Nonprofit and government. This is a classic case of government agencies outsourcing services to community organizations to reach those hard-to-reach clients. The Massachusetts Department of Social Services (MDSS) proposed a collaboration with La Alianza Hispana (LAH) to provide culturally competent child protective services for Latino families. Although both MDSS and LAH have a common mission of improving services for the Latino community, challenges emerged as to how they will go about providing those services. Additional challenges included lack of trust, lack of shared decision making, and lack of ownership by members of both agencies (Sharma & Missey, 1998).
Nonprofit and nonprofit. Two very different nonprofits, Seattle Art Museum (SAM) and First Things First (FTF), formed a coalition after concluding that working together to pass a tax levy was more beneficial than competing for votes independently. The challenges SAM and FTF encountered was unequal distribution of roles and unclear roles and expectations from members (United Way, 2008). SAM primarily provided the financial resources, whereas, FTF had a strong volunteer base. This led to a lack of trust and mutual respect among the organizations as they tried to get both their tax levies passed. Though it is ideal to have a common goal, it is also important to ensure that all members feel acknowledged.
Nonprofit and for-profit. The Timberland and City Year partnership was established on a common mission of promoting social justice. Timberland's partnership with City Year earned them a reputation of a progressive business. Similarly, City Year benefitted by receiving Timberland apparel for their staff as well as financial resources. Like the previous cases, this collaboration faced the challenges of a shared vision and lack of strategic plan for sustainability (Sharma & Missey, 1998). Economic downturns resulted in a shaky future for the collaboration.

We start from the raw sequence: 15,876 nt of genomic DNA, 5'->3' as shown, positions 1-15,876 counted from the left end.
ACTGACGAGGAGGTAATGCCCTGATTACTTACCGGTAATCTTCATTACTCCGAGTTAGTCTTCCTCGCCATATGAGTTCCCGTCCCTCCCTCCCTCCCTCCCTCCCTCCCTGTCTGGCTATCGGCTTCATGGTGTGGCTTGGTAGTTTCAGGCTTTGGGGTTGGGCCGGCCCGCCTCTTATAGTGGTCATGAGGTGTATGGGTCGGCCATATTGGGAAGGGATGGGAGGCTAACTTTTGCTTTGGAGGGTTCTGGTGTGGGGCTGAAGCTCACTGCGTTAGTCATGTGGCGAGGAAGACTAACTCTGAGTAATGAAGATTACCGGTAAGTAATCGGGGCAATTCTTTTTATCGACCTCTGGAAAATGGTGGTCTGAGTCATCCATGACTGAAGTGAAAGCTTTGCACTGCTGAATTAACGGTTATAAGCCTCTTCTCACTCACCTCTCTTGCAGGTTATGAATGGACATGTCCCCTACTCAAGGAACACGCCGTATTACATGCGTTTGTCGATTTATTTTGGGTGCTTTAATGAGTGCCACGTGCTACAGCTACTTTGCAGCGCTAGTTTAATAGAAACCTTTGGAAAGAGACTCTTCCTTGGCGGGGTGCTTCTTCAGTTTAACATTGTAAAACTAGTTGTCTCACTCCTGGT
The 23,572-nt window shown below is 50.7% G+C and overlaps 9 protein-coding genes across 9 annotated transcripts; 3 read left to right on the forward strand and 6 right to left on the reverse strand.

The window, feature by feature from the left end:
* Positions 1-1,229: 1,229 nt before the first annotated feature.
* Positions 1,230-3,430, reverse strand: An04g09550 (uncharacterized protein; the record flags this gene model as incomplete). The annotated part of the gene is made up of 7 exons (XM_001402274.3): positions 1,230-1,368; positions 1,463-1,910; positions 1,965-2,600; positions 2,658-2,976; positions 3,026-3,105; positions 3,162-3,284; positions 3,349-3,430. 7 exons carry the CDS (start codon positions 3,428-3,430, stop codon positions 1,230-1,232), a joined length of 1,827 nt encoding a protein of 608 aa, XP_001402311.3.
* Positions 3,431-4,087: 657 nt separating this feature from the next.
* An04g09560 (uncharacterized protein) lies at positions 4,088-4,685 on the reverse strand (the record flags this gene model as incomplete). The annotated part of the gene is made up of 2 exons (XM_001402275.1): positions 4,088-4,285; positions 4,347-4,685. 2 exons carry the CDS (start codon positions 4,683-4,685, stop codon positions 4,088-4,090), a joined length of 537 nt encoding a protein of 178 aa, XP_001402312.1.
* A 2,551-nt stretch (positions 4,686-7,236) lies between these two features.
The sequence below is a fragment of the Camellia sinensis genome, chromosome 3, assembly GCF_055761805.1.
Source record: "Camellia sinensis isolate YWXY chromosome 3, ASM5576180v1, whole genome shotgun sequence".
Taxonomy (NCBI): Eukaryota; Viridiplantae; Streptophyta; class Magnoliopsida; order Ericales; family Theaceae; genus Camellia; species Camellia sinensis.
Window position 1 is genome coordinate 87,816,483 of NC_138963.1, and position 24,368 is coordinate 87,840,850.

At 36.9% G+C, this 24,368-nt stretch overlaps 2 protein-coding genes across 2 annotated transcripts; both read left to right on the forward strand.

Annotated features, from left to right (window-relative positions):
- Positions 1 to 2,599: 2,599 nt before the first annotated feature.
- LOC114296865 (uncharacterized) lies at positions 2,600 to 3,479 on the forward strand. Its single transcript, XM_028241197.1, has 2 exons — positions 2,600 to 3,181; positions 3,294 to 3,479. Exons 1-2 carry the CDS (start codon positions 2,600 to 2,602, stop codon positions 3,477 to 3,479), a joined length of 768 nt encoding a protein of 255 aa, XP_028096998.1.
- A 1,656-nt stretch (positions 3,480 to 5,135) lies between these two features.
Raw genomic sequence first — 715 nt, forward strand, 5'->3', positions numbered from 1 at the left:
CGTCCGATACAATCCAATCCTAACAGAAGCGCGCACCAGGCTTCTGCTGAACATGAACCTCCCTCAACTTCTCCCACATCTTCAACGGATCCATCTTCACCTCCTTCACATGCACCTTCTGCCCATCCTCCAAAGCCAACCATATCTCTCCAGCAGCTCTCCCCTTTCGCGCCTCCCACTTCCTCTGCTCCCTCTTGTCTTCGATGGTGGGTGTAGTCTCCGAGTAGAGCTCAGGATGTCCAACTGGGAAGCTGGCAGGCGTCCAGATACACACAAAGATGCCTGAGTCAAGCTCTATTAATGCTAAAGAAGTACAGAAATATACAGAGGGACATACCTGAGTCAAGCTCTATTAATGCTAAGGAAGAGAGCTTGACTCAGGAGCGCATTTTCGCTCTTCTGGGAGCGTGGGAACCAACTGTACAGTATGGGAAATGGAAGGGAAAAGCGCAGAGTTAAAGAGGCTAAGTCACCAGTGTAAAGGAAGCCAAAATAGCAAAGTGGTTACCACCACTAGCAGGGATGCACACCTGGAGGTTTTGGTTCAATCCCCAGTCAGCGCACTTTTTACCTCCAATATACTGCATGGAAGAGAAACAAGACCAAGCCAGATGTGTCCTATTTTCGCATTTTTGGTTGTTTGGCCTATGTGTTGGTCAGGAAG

Evidently, challenges and opportunities are inevitable for collaborations. However by keeping in mind these simple ideas, your organization may be on its way to a better, more successful collaboration: (1) participating groups have a shared vision of the collaboration, (2) participating groups have a stake in the success of the collaboration, (3) encourage shared-decision making among all members, and (4) be open to the ideas and diversity of the members (United Way, 2008).
Elias, J. 1996. Timberland and Community Involvement. Supervisor James Austin. Harvard Business School Publishing. Boston, MA.
Fortier, S. 1996. Funding Seattle’s Art Museum and Low-Income Housing: The Politics of Interest Groups and Tax Levies (A). Supervisor Jon Brock. Cascade Center for Public Service: Public Service Curriculum Exchange.
Sharma, Janet and Amanda Missey. 1998. “How I learned to Stop Griping . . . And Love Collaboration.” From a presentation at the National Community Service Conference. June 30, 1998. New Orleans, LA.
United Way. 2008. “Best Practices Summary: Collaboration, Coalition-Building, and Merger.”
Varley, P. 1996. Partners in Child Protection Services: The Department of Social Services and La Alianza Hispana (A). Abridged. Kennedy School of Government. Boston, MA
Yankey, J. A. & Willen, C. K. (2005). Strategic Alliances. In R. D. Herman (Ed.), The Jossey-Bass handbook of nonprofit leadership and management (pp. 254-273). San Francisco, CA: Jossey-Bass.